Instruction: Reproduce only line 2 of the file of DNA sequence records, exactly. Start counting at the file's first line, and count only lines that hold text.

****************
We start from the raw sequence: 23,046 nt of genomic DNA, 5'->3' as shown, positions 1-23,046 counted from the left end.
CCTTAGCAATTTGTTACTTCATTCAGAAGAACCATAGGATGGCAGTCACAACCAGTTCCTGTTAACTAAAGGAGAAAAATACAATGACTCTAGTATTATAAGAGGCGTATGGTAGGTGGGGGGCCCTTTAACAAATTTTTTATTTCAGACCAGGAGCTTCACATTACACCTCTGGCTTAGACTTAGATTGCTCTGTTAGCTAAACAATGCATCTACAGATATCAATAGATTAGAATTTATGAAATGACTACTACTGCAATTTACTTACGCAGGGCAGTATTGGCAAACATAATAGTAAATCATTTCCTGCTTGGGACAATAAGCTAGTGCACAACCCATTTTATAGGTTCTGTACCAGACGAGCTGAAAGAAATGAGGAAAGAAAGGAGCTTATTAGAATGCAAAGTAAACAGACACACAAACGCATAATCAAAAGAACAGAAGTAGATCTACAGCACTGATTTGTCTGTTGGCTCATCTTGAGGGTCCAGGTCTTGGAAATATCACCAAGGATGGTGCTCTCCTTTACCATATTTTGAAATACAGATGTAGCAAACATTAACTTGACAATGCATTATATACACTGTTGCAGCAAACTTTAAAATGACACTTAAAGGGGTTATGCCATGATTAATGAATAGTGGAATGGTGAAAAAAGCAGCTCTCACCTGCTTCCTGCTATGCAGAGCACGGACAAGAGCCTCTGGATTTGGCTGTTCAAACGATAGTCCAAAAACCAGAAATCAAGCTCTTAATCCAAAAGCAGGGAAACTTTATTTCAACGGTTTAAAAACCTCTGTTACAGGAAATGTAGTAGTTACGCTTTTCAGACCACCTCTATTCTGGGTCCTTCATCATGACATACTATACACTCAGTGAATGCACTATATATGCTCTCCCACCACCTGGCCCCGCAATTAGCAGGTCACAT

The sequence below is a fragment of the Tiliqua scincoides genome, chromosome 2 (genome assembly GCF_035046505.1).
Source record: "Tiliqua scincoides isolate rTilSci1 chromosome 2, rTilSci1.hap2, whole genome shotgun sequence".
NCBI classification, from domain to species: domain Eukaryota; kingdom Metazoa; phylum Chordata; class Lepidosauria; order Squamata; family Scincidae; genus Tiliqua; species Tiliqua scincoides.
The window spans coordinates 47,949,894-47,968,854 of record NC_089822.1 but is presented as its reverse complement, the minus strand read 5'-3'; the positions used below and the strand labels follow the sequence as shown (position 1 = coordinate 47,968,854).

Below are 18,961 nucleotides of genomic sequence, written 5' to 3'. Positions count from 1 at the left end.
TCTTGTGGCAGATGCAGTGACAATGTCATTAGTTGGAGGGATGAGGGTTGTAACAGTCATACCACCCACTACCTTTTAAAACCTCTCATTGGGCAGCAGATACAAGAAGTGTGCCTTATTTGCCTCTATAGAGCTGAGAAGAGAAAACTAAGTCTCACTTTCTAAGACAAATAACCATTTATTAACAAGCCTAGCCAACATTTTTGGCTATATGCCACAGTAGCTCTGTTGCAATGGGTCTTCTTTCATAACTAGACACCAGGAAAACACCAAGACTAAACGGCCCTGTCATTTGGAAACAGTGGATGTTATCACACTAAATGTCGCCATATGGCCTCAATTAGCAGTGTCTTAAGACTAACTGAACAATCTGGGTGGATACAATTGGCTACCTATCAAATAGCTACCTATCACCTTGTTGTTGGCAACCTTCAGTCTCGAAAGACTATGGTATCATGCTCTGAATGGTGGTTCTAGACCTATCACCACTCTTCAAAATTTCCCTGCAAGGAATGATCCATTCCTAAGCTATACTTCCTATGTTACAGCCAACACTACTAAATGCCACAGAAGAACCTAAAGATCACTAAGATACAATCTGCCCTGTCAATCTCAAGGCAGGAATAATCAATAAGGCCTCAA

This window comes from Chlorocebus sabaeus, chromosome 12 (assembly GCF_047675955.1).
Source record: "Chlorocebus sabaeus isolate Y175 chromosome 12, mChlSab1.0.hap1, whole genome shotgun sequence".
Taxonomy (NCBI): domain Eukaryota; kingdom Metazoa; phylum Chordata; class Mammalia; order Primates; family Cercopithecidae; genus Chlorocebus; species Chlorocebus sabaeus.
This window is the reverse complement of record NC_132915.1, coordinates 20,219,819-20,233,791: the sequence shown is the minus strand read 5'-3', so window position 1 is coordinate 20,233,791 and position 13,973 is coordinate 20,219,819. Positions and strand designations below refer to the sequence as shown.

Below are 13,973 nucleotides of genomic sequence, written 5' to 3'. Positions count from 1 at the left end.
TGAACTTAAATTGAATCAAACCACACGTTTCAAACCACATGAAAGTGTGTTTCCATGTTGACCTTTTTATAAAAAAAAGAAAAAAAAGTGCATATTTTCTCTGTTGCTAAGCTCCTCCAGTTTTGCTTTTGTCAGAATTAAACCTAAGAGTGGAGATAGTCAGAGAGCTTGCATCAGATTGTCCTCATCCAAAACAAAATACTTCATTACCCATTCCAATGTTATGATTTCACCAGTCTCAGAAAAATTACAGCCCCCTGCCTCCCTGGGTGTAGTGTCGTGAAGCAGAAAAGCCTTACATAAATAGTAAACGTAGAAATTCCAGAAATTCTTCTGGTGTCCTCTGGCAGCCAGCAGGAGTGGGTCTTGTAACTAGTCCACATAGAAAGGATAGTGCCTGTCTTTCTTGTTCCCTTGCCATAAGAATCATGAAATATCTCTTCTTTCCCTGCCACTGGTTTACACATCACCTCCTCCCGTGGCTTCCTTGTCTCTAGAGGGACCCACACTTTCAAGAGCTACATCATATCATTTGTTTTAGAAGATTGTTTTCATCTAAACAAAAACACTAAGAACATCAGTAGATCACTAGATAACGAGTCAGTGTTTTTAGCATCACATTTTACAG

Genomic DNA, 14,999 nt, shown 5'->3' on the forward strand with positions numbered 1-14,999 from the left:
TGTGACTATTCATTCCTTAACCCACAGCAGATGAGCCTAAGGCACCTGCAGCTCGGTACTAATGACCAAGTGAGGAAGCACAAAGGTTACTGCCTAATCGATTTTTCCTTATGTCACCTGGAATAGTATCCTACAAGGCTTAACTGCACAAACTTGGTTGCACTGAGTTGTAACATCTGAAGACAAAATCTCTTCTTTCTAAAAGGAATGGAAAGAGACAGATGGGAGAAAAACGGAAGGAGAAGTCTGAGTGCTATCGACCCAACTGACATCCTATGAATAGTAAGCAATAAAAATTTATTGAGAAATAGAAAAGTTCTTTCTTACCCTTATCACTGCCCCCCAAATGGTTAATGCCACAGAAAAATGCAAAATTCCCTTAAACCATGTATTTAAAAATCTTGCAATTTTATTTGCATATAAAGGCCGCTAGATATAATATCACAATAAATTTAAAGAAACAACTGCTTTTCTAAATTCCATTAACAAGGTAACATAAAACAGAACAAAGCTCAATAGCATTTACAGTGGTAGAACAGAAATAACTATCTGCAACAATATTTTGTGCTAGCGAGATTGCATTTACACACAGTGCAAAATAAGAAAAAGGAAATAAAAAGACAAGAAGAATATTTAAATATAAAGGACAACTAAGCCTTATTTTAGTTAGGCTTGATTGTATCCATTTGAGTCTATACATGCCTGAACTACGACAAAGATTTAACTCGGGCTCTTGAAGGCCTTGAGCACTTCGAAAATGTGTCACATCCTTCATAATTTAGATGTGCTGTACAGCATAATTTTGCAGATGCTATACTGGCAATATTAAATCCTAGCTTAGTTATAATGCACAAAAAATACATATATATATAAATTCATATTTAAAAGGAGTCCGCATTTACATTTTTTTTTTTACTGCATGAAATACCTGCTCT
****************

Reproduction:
CCTTAGCAATTTGTTACTTCATTCAGAAGAACCATAGGATGGCAGTCACAACCAGTTCCTGTTAACTAAAGGAGAAAAATACAATGACTCTAGTATTATAAGAGGCGTATGGTAGGTGGGGGGCCCTTTAACAAATTTTTTATTTCAGACCAGGAGCTTCACATTACACCTCTGGCTTAGACTTAGATTGCTCTGTTAGCTAAACAATGCATCTACAGATATCAATAGATTAGAATTTATGAAATGACTACTACTGCAATTTACTTACGCAGGGCAGTATTGGCAAACATAATAGTAAATCATTTCCTGCTTGGGACAATAAGCTAGTGCACAACCCATTTTATAGGTTCTGTACCAGACGAGCTGAAAGAAATGAGGAAAGAAAGGAGCTTATTAGAATGCAAAGTAAACAGACACACAAACGCATAATCAAAAGAACAGAAGTAGATCTACAGCACTGATTTGTCTGTTGGCTCATCTTGAGGGTCCAGGTCTTGGAAATATCACCAAGGATGGTGCTCTCCTTTACCATATTTTGAAATACAGATGTAGCAAACATTAACTTGACAATGCATTATATACACTGTTGCAGCAAACTTTAAAATGACACTTAAAGGGGTTATGCCATGATTAATGAATAGTGGAATGGTGAAAAAAGCAGCTCTCACCTGCTTCCTGCTATGCAGAGCACGGACAAGAGCCTCTGGATTTGGCTGTTCAAACGATAGTCCAAAAACCAGAAATCAAGCTCTTAATCCAAAAGCAGGGAAACTTTATTTCAACGGTTTAAAAACCTCTGTTACAGGAAATGTAGTAGTTACGCTTTTCAGACCACCTCTATTCTGGGTCCTTCATCATGACATACTATACACTCAGTGAATGCACTATATATGCTCTCCCACCACCTGGCCCCGCAATTAGCAGGTCACAT